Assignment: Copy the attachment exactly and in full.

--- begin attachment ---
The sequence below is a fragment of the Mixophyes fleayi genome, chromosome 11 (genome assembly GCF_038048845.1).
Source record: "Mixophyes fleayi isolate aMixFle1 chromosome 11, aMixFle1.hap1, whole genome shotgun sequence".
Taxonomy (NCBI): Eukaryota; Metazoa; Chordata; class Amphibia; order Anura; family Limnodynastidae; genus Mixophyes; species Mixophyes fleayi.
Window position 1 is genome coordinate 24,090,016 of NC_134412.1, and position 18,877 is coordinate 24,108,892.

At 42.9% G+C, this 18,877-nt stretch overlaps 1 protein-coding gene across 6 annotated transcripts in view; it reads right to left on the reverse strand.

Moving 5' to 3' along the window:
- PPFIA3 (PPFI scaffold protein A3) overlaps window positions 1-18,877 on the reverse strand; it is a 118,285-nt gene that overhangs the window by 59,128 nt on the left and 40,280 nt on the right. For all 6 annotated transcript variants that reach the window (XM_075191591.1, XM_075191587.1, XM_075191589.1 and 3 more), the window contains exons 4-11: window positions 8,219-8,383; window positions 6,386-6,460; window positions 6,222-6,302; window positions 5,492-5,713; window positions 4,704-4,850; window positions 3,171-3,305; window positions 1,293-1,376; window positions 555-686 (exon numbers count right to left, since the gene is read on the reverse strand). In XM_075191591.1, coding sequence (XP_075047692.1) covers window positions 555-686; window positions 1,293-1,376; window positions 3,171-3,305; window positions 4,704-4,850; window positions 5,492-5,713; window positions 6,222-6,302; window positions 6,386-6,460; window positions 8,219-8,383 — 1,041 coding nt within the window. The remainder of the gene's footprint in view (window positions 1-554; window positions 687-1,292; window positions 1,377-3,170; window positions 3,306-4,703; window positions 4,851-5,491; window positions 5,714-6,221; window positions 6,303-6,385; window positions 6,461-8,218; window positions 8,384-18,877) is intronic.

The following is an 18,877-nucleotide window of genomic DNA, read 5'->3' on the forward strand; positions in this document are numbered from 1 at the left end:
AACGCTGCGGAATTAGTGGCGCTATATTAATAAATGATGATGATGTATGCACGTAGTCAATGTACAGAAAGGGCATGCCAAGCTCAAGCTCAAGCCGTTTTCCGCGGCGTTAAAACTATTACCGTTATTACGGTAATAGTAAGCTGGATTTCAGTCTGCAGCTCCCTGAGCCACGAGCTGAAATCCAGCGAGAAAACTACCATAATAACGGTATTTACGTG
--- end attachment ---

The sequence below is a fragment of the Mixophyes fleayi genome, chromosome 11 (genome assembly GCF_038048845.1).
Source record: "Mixophyes fleayi isolate aMixFle1 chromosome 11, aMixFle1.hap1, whole genome shotgun sequence".
Taxonomy (NCBI): Eukaryota; Metazoa; Chordata; class Amphibia; order Anura; family Limnodynastidae; genus Mixophyes; species Mixophyes fleayi.
Window position 1 is genome coordinate 24,090,016 of NC_134412.1, and position 18,877 is coordinate 24,108,892.

At 42.9% G+C, this 18,877-nt stretch overlaps 1 protein-coding gene across 6 annotated transcripts in view; it reads right to left on the reverse strand.

Moving 5' to 3' along the window:
- PPFIA3 (PPFI scaffold protein A3) overlaps window positions 1-18,877 on the reverse strand; it is a 118,285-nt gene that overhangs the window by 59,128 nt on the left and 40,280 nt on the right. For all 6 annotated transcript variants that reach the window (XM_075191591.1, XM_075191587.1, XM_075191589.1 and 3 more), the window contains exons 4-11: window positions 8,219-8,383; window positions 6,386-6,460; window positions 6,222-6,302; window positions 5,492-5,713; window positions 4,704-4,850; window positions 3,171-3,305; window positions 1,293-1,376; window positions 555-686 (exon numbers count right to left, since the gene is read on the reverse strand). In XM_075191591.1, coding sequence (XP_075047692.1) covers window positions 555-686; window positions 1,293-1,376; window positions 3,171-3,305; window positions 4,704-4,850; window positions 5,492-5,713; window positions 6,222-6,302; window positions 6,386-6,460; window positions 8,219-8,383 — 1,041 coding nt within the window. The remainder of the gene's footprint in view (window positions 1-554; window positions 687-1,292; window positions 1,377-3,170; window positions 3,306-4,703; window positions 4,851-5,491; window positions 5,714-6,221; window positions 6,303-6,385; window positions 6,461-8,218; window positions 8,384-18,877) is intronic.

The following is an 18,877-nucleotide window of genomic DNA, read 5'->3' on the forward strand; positions in this document are numbered from 1 at the left end:
AACGCTGCGGAATTAGTGGCGCTATATTAATAAATGATGATGATGTATGCACGTAGTCAATGTACAGAAAGGGCATGCCAAGCTCAAGCTCAAGCCGTTTTCCGCGGCGTTAAAACTATTACCGTTATTACGGTAATAGTAAGCTGGATTTCAGTCTGCAGCTCCCTGAGCCACGAGCTGAAATCCAGCGAGAAAACTACCATAATAACGGTATTTACGTG